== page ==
"Universal Declaration of Human Rights." Prejudice in the Modern World Reference Library. . Retrieved September 17, 2018 from Encyclopedia.com: http://www.encyclopedia.com/social-sciences/news-wires-white-papers-and-books/universal-declaration-human-rights

Learn more about citation styles

Citation styles

Encyclopedia.com gives you the ability to cite reference entries and articles according to common styles from the Modern Language Association (MLA), The Chicago Manual of Style, and the American Psychological Association (APA).

Within the “Cite this article” tool, pick a style to see how all available information looks when formatted according to that style. Then, copy and paste the text into your bibliography or works cited list.

Because each style has its own formatting nuances that evolve over time and not all information is available for every reference entry or article, Encyclopedia.com cannot guarantee each citation it generates. Therefore, it’s best to use Encyclopedia.com citations as a starting point before checking the style against your school or publication’s requirements and the most-recent information available at these sites:

Modern Language Association

http://www.mla.org/style

The Chicago Manual of Style

http://www.chicagomanualofstyle.org/tools_citationguide.html

American Psychological Association

http://apastyle.apa.org/

Notes:
  • Most online reference entries and articles do not have page numbers. Therefore, that information is unavailable for most Encyclopedia.com content. However, the date of retrieval is often important. Refer to each style’s convention regarding the best way to format page numbers and retrieval dates.
  • In addition to the MLA, Chicago, and APA styles, your school, university, publication, or institution may have its own requirements for citations. Therefore, be sure to refer to those guidelines when editing your bibliography or works cited list.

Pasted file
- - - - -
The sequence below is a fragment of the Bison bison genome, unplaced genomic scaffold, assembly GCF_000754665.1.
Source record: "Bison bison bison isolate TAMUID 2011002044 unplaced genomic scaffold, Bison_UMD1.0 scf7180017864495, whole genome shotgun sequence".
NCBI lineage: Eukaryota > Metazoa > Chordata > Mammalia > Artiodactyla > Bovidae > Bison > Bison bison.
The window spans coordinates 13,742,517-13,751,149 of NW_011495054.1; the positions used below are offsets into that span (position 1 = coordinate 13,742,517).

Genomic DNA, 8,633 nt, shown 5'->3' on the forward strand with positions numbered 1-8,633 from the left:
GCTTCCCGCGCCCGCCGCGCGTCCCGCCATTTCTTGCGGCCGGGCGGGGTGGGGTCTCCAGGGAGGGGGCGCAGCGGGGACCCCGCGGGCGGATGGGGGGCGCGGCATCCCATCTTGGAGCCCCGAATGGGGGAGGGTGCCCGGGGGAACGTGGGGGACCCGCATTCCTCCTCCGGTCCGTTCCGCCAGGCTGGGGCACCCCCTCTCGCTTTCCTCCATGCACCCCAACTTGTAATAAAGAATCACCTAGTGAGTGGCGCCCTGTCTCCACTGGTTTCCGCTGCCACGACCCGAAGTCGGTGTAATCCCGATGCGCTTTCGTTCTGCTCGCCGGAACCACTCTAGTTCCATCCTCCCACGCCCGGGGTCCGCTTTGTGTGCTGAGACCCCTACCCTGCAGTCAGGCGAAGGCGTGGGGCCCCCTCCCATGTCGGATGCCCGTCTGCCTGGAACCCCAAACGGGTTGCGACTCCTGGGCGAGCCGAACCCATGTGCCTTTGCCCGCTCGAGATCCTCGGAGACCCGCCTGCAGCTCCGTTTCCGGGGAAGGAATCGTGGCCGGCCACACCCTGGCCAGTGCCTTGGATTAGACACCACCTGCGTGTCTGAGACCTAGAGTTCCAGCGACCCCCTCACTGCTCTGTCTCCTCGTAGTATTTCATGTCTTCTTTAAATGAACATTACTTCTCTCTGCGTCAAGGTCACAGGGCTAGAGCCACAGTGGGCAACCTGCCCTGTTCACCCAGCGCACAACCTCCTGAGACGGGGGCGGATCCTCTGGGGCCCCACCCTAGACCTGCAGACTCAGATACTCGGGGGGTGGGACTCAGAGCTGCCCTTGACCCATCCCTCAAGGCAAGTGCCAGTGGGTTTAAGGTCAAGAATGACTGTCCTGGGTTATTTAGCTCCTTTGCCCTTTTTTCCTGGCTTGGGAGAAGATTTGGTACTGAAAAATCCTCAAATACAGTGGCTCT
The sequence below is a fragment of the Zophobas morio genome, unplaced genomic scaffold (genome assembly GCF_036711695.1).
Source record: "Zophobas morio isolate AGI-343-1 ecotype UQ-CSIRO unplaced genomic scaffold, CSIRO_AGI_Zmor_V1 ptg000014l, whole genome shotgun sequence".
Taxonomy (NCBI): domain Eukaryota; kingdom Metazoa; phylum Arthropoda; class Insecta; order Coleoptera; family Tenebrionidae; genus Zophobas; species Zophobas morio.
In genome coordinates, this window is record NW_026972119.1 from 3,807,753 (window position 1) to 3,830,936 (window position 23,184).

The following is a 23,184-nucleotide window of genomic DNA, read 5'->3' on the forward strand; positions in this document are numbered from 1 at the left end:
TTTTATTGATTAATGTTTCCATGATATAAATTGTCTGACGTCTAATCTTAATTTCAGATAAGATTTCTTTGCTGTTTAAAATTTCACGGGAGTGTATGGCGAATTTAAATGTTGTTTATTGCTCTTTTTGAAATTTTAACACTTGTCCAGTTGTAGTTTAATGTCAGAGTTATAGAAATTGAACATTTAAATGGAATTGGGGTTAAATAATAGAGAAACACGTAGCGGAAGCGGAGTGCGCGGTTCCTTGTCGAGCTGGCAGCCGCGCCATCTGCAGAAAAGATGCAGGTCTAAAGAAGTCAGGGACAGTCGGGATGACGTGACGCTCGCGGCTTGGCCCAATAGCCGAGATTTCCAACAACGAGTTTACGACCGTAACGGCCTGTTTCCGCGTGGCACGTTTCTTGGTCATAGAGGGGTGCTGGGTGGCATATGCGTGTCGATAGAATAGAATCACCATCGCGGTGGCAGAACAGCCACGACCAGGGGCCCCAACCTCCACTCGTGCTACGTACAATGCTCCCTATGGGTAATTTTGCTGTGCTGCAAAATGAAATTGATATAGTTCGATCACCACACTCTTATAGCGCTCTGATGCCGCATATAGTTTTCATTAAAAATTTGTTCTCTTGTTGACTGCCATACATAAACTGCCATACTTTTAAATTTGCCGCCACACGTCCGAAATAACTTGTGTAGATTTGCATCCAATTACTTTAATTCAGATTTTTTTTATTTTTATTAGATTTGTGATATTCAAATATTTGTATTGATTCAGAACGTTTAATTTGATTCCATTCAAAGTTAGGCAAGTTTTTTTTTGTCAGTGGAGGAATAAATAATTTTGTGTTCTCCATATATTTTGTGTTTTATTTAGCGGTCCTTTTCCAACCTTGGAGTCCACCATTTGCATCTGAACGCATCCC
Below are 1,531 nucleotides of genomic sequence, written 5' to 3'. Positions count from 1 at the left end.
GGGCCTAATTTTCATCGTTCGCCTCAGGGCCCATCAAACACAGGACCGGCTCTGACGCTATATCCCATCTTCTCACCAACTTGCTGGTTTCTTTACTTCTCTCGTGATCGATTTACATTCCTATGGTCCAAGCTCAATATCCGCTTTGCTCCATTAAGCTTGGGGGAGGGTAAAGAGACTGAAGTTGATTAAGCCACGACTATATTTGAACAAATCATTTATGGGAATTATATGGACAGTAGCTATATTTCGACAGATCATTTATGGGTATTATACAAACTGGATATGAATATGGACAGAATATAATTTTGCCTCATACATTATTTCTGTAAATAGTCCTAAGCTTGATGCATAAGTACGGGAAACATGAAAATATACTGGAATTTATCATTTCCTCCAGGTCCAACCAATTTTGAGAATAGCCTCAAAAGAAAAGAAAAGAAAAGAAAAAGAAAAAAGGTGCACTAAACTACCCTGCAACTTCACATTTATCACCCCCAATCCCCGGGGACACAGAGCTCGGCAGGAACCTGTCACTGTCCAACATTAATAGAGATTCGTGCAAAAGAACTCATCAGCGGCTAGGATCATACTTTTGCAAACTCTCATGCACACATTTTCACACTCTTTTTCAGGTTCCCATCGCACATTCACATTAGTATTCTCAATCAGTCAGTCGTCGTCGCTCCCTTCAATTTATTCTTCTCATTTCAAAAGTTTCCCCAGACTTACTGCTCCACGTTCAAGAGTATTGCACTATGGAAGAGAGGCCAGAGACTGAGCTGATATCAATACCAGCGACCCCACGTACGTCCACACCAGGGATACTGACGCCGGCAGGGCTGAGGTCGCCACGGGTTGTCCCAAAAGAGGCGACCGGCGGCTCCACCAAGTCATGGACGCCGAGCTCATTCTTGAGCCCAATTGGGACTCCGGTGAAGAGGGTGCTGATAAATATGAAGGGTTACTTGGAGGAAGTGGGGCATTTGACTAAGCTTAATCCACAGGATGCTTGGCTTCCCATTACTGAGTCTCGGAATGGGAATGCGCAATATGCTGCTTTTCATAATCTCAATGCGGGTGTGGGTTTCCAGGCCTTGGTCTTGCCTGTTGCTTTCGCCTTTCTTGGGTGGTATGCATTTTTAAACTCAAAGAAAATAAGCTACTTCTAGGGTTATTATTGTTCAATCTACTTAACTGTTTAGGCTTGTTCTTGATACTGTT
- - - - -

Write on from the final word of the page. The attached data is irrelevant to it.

Universal Declaration of Human Rights

Universal Declaration of Human Rights

The Universal Declaration of Human Rights was adopted by the United Nations General Assembly on December 10, 1948. It was the first international proclamation to define the basic rights and fundamental freedoms to which every human being is entitled. The document specifically lists many rights to which everyone throughout the world is entitled regardless of nationality, race, or gender. It includes civil, political, economic, social, and cultural rights.

After the atrocities of World War II (1939–45), the United Nations was formed as an international peace-keeping organization. Among other goals, the UN sought to promote human rights and freedoms. Such rights, however, were not clear within the original United Nations Charter . The UN Commission on Human Rights was given the task to define those rights and to direct UN policy on the subject.

Writing the Universal Declaration of Human Rights was an international effort. The drafting committee included representatives from Canada, France, the United States, Lebanon, and China. The final document contains thirty articles listing specific rights, including the rights to life, liberty, and security, education, freedom of thought, and freedom from torture and inhumane treatment. The General Assembly ratified the Declaration with forty-eight votes in support, none opposing, and only eight abstentions (countries that did not vote). Considering the vast cultural, political, and social differences among the world's countries, the vote for the Universal Declaration of Human Rights was a resounding success.